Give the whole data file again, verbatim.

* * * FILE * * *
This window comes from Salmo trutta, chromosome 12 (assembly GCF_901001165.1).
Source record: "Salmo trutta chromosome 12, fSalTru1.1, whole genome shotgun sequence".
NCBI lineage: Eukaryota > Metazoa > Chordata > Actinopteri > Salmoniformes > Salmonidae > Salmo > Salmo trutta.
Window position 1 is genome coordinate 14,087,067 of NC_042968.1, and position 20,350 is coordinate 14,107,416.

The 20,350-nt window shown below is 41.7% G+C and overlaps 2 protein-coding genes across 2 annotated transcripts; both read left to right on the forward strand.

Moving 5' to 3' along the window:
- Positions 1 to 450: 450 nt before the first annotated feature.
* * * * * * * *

This window comes from Salmo trutta, chromosome 12 (assembly GCF_901001165.1).
Source record: "Salmo trutta chromosome 12, fSalTru1.1, whole genome shotgun sequence".
NCBI lineage: Eukaryota > Metazoa > Chordata > Actinopteri > Salmoniformes > Salmonidae > Salmo > Salmo trutta.
Window position 1 is genome coordinate 14,087,067 of NC_042968.1, and position 20,350 is coordinate 14,107,416.

The 20,350-nt window shown below is 41.7% G+C and overlaps 2 protein-coding genes across 2 annotated transcripts; both read left to right on the forward strand.

Moving 5' to 3' along the window:
- Positions 1 to 450: 450 nt before the first annotated feature.